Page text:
Concluindo: esse processo na ciência é muito lento. Veja o caso de Gaia. Em 1974 saiu o livro do Lovelock e da Lynn Margulis e depois foi controversa, controversa, controversa e só começou a virar uma unanimidade agora em 2017, em 2018 – 40 anos a gente perdeu no processo. E a gente não tem mais esse tempo. Claro que a teoria da bomba biótica também foi controversa, mas não tanto quanto a hipótese de Gaia. Já tem muita gente aceitando, mas tem uma banda de meteorologistas que odeiam a teoria, acha que está errada porque a gente mostrou algumas inconsistências na ciência deles. Está atrasando, não está chegando. Então o que a gente resolveu fazer? O mesmo que a gente fez com os rios voadores. Os rios voadores eram uma coisa meio borderline, meio lateral, que existia desde 1992. Dois americanos, acho que são irmãos, descreveram um aeroriver para explicar um fenômeno de uma inundação na Califórnia, mas depois ficou meio pegando poeira nos escaninhos da ciência. Em 2004, o José Marengo testou os jatos de baixos níveis, as monções da América do Sul, que explicavam mais ou menos o transporte de umidade da Amazônia para cá [São Paulo]. Antes disso, em 1979, o professor Dr. Enéas Salati já tinha sugerido uma ligação entre a floresta Amazônica e o Sul, Sudeste do Brasil, mas ficou nisso.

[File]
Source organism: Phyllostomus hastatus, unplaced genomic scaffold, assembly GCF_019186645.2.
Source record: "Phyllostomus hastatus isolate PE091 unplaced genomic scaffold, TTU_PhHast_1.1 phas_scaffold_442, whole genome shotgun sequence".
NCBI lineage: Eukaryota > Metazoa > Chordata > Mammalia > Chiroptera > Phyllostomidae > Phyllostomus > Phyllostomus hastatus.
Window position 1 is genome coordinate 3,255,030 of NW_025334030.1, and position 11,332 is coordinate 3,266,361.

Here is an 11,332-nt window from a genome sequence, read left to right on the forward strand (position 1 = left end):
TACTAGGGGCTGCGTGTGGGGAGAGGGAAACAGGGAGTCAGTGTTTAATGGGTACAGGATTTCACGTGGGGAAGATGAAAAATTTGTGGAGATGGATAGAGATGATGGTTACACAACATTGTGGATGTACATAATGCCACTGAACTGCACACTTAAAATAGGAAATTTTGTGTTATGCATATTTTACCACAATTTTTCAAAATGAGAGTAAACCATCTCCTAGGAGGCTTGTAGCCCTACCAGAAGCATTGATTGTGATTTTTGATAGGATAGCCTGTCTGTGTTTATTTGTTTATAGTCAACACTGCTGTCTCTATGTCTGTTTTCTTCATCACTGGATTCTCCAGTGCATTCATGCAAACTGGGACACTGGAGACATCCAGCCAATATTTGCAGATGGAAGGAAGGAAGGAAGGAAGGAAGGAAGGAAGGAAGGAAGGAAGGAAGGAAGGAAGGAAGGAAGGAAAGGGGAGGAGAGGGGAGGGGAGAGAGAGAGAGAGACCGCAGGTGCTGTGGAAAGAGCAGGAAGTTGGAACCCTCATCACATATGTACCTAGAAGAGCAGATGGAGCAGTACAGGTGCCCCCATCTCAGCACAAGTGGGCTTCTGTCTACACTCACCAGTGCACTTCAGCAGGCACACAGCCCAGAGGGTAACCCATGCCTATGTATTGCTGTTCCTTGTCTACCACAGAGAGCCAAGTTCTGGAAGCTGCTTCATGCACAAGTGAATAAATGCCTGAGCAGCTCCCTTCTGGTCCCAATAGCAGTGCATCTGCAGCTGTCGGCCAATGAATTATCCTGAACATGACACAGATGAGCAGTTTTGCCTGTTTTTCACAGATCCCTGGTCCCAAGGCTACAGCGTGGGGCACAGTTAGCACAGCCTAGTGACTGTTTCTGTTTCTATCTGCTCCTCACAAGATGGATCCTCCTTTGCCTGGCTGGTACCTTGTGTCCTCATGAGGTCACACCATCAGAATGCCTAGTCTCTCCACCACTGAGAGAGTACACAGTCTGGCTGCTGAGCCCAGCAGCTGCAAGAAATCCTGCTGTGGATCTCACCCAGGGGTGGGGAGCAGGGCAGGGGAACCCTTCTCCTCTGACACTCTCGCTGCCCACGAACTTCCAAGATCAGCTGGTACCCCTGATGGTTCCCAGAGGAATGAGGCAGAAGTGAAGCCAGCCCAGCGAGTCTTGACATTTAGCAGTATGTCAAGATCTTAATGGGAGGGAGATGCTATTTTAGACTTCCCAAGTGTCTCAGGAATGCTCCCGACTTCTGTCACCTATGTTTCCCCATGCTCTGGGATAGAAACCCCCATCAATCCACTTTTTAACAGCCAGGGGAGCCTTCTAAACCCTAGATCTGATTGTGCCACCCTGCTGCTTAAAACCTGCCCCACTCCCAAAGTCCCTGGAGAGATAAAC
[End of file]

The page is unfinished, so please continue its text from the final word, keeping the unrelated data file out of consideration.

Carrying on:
Aí eu encontrei o Gérard Moss, que é aviador, e a Margi Moss, esposa dele. Eles eram empreendedores, tinham feito o projeto Brasil das Águas com um hidroavião – eles pousaram com um hidroavião em todos os rios e lagos do Brasil pegando amostra e mandando para limnólogos. Eu dei a ideia para o Gérard: ‘Por que você não segue os rios de vapor na Amazônia?’. Ele pegou a ideia e depois convidamos cientistas – o Carlos Nobre, o José Marengo, o professor Salate. Fizemos um grupo e montamos o projeto Rios Voadores. Esse projeto trabalhou muito a comunicação. Em 2008, saiu uma reportagem no Fantástico. Em 2009, na BBC, um documentário belíssimo. Em 2010, eu dei uma palestra no TED e aí a coisa se tornou extremamente sexy, atraente, capturou a imaginação das pessoas antes de ser uma unanimidade científica. Mas a ciência veio atrás, ocorreu uma retro-fertilização. De 2012 para frente, vários artigos saíram na Science, na Nature sobre os rios aéreos da Amazônia. Hoje já é um termo consolidado. 

N.G.: Sobre o grupo da bomba biótica, como é esse projeto e quanto tempo temos?

A.N.: Esse grupo, o Biotic Pump Greening Group, a gente formou, principalmente, com cientistas, mas não só. É um grupo internacional e a nossa proposta é estudar sistemas de Gaia e entender como é que funciona. E um dos lugares que nós mais nos aprofundamos nesse entendimento é a Amazônia. Como a América do Sul foi aquinhoada com esse berço esplêndido? Por que a Amazônia é o que é, como é? Por que ela tem uma capacidade de lidar por mais de 50 milhões de anos com os cataclismos planetários? Nesse período de 50 milhões de anos, a Terra passou por meteoros, passou por aquecimento e resfriamento, teve as glaciações, os oceanos mudaram as correntezas, as correntezas atmosféricas, e a Amazônia aguentou firme. Estudando isso, nós chegamos a desenvolver – eu fui um dos que ajudou os dois colegas russos a desenvolver – a teoria da bomba biótica.